FRANK F. ISLAM
SINCE the brutal death of 46-year-old African American George Floyd at the hands of a white Minneapolis police officer Derek Chauvin on May 25, the United States has witnessed civil strife of the kind not seen in more than five decades. In a video that has been streamed around the world millions of times, Chauvin is shown kneeling on Floyd’s neck for nearly nine minutes, even as the black man is heard crying, “I can’t breathe.”
For several years running up to Floyd’s death, American society has been a combustible mix of racial and political divisions, ready to explode. In the past four months alone, two young African Americans lost their lives to racial violence and police brutality in two highly-charged incidents.
In February, 25-year-old Ahmaud Arbery was killed in southeastern Georgia, while jogging, by a white father and son who chased and fatally shot the African American man. In March, Breonna Taylor, a 26-year-old emergency medical technician, was shot and killed by cops in Louisville, Kentucky.
Floyd’s death became a trigger that brought hundreds of thousands of American citizens to the streets protesting. Under the broad banner of Black Lives Matter, a movement that fights systemic racism, inequality and violence against African Americans, these protests spread to hundreds of cities across the country and around the globe.
While the protests have largely remained peaceful, in a few cities they resulted in riots and looting. Police enforced curfews and used tear gas leading to fatalities and injuries.
These protests bring back memories of the mid to late 1960s when there were racial protests and riots in several major American cities in response to police violence and racial incidents. As then, the public mood is one of discontent and dissatisfaction. According to a new Wall Street Journal/NBC News poll, 80 per cent of Americans feel that the country is spiraling out of control.
There are some major differences, however, between the chaotic events of the 60s and today’s turmoil. The current chaos is occurring at a time the country is dealing with the worst health crisis in its history and resulted in the catastrophic collapse of the economy.
The 60s protest movement happened under the watch of President Lyndon Baines Johnson who signed into law the Civil Rights Act of 1964, one of the most progressive legislative measures in the history of the country. The law banned discrimination based on race, colour, religion, sex, and national origin, and increased minority political participation.
The current protests are unfolding under the watch of a president, whose actions have worsened life for ethnic and religious minorities in the country, and undermined democracy and institutions.
While the political polarization and coarsening of civic discourse predate Trump, they have dramatically declined during the nearly 41 months he has been in power. President Donald Trump is perhaps the most divisive president since Andrew Jackson who left the White House 183 years ago.
Trump is singularly focused on keeping his base happy, rather than being a president for all Americans. An influential part of that base, unfortunately, includes a large segment of America that is still stuck in the Antebellum South.
The Republican Party has been communicating in dog whistles on race and immigration since the presidency of Richard M. Nixon who won the office in 1968 by running as the “law and order” candidate. The Trump era has injected the mainstreaming of anti-immigrant rhetoric and Islamophobia.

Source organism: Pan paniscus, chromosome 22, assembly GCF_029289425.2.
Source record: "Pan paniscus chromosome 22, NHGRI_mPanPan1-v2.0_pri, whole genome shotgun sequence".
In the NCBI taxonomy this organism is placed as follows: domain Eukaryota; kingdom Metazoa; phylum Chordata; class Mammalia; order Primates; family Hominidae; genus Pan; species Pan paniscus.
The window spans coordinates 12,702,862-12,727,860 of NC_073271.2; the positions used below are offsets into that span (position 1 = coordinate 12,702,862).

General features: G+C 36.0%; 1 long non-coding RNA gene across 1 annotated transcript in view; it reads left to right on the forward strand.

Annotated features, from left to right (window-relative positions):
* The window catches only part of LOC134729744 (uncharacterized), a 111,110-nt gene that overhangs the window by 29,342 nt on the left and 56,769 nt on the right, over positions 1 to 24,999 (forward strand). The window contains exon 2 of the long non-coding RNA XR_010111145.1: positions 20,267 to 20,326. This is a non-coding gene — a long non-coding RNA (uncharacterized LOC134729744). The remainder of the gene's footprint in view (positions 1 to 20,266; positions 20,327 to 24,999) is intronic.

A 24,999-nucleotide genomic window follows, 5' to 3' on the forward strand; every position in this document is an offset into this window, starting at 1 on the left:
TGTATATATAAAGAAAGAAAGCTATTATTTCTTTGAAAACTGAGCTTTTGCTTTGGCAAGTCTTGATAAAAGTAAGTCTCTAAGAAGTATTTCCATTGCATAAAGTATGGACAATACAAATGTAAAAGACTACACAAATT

So where will America go from here?
There is no doubt that there is systemic racism and injustice in America. That is not good news. There is good news though in what these protests portend for the future of America and all of its citizens.
Unlike the 60s, when those in the streets were primarily blacks, those protesting in 2020 are of all hues. Among them, there are Americans of all backgrounds and heritage, including whites, Hispanics, Native Americans, and Indian and other South Asian Americans. Millions have made their voices heard by coming together in a coalition through protests and speaking out for a more just and inclusive and tolerant America.
In less than five months, they and tens of millions of other concerned and caring citizens who want to extinguish systemic racism can change the country’s trajectory by voting and consigning Trumpism to history. Putting a new president in place will start the process of healing the country’s wounds and reducing the structural violence against blacks and other minorities.
In addition, the protesters have forced the country to take a fresh look at race relations and police brutality. As a result, many cities have begun to redefine the way local police are doing their job through a shift toward community policing.
Another source of optimism is the 244 years of America’s history. Every time the country has taken a regressive step, it has followed with several steps forward.
The nation has been led in the past by Presidents such as Jackson, Nixon and Trump, who tried to erase progress toward racial equality. America’s story has also been written by leaders such as Abraham Lincoln, Martin Luther King, Jr., John F. Kennedy and Barack Obama, who have brought the country and its citizens together in the collaborative pursuit of the common good and a more perfect union.
The Negro spiritual and civil rights protest song of the 60s begins with these memorable words:
“We shall overcome, we shall overcome
We shall overcome someday
Oh, deep in my heart, I do believe
We shall overcome someday.”
In 2020, this appears to be the day. Where America will go from here is on the journey to overcoming the racism that has shackled it since its establishment as a nation.